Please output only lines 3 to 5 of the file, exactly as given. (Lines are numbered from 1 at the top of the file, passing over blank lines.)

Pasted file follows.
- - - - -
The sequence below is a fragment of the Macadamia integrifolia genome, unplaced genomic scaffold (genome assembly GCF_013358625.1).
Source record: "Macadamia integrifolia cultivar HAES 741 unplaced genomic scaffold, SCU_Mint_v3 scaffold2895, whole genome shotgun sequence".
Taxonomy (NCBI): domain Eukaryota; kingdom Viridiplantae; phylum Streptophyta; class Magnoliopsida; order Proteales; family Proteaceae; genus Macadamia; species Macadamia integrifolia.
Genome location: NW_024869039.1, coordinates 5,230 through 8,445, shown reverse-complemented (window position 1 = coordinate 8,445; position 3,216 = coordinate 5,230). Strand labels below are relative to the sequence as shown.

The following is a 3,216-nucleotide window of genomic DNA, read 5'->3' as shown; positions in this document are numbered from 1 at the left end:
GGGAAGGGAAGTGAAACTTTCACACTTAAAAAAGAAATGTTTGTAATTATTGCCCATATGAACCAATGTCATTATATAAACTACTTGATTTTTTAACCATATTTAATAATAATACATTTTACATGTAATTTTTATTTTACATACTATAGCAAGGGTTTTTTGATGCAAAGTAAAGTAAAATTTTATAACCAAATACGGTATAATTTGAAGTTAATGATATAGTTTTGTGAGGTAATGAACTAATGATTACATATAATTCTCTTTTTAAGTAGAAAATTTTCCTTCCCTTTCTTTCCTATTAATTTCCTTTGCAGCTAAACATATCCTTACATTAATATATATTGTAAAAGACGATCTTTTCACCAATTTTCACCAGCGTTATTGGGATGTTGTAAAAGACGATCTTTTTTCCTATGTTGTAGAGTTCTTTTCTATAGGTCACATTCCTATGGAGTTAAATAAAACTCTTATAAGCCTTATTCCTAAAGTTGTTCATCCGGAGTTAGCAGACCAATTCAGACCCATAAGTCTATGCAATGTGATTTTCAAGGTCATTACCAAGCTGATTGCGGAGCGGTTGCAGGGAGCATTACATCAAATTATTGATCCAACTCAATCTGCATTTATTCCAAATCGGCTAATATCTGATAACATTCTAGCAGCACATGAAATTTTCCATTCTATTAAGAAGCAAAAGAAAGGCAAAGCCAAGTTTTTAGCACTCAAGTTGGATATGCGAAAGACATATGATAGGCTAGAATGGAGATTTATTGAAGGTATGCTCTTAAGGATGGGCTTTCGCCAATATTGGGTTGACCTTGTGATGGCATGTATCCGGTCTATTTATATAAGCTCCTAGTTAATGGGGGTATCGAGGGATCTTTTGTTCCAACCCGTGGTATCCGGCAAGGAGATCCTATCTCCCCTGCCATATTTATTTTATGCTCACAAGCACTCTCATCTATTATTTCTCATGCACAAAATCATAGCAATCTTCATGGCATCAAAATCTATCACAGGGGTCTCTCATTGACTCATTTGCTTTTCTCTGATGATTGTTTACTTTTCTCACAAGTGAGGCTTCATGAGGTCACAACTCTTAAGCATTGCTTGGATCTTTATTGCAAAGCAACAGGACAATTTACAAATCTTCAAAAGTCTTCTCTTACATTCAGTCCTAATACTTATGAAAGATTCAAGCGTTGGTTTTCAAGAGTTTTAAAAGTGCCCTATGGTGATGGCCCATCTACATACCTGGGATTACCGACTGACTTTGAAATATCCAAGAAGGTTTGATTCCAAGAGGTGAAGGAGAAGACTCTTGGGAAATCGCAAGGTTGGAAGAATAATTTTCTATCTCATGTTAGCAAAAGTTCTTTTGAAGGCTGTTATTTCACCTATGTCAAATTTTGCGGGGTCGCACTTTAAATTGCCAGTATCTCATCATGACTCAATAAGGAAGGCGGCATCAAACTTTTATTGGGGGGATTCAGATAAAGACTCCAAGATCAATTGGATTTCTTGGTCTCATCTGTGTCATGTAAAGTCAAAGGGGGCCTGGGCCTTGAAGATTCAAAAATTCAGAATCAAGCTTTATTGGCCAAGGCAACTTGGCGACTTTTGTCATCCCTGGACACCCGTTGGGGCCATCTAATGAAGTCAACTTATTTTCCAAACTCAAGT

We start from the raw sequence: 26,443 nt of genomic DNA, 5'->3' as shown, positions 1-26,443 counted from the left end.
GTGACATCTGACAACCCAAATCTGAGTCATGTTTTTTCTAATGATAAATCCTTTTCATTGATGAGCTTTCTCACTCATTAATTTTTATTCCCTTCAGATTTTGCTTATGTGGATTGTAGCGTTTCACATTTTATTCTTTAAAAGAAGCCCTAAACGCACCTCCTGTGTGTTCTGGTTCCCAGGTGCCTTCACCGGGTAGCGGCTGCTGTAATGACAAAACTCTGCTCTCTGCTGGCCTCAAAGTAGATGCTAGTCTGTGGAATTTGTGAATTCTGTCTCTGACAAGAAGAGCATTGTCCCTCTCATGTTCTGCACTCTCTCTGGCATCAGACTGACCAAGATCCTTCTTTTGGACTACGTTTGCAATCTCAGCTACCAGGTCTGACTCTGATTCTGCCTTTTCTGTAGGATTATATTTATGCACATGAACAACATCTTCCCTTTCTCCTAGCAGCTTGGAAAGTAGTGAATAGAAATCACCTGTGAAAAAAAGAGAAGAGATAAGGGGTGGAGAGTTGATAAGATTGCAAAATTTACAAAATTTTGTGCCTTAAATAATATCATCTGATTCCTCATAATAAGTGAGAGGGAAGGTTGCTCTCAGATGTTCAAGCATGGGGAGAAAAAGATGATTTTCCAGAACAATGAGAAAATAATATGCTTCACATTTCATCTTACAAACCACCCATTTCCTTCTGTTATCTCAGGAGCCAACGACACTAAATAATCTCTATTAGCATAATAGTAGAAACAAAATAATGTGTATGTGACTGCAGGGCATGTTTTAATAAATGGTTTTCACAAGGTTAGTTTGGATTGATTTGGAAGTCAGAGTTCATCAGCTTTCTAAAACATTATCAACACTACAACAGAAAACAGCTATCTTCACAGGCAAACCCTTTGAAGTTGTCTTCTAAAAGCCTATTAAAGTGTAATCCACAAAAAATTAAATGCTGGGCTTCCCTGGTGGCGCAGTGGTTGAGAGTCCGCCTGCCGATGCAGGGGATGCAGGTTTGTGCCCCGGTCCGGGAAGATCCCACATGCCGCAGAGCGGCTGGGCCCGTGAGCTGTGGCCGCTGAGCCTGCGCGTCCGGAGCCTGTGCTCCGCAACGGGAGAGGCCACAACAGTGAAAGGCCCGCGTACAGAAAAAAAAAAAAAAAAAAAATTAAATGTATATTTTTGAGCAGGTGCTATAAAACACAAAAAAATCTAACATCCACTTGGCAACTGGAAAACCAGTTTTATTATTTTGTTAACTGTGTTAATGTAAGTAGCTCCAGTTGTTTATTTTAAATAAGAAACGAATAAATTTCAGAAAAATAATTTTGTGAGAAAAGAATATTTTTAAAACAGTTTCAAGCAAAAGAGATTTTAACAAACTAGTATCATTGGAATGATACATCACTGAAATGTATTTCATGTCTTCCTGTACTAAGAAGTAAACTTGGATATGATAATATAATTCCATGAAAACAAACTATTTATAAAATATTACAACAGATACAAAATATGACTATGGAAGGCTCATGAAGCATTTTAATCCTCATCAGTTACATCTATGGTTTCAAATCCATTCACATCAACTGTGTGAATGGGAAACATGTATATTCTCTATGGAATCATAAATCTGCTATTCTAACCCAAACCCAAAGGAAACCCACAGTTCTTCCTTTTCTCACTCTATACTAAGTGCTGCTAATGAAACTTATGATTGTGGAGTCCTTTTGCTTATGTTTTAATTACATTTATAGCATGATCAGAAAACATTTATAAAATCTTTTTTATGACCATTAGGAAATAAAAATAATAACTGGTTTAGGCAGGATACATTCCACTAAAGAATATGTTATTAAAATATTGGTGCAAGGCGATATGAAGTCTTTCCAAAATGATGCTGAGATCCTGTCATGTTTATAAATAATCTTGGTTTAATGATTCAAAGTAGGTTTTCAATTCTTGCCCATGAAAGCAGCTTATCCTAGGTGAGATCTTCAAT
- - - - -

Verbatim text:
Taxonomy (NCBI): domain Eukaryota; kingdom Viridiplantae; phylum Streptophyta; class Magnoliopsida; order Proteales; family Proteaceae; genus Macadamia; species Macadamia integrifolia.
Genome location: NW_024869039.1, coordinates 5,230 through 8,445, shown reverse-complemented (window position 1 = coordinate 8,445; position 3,216 = coordinate 5,230). Strand labels below are relative to the sequence as shown.

The following is a 3,216-nucleotide window of genomic DNA, read 5'->3' as shown; positions in this document are numbered from 1 at the left end: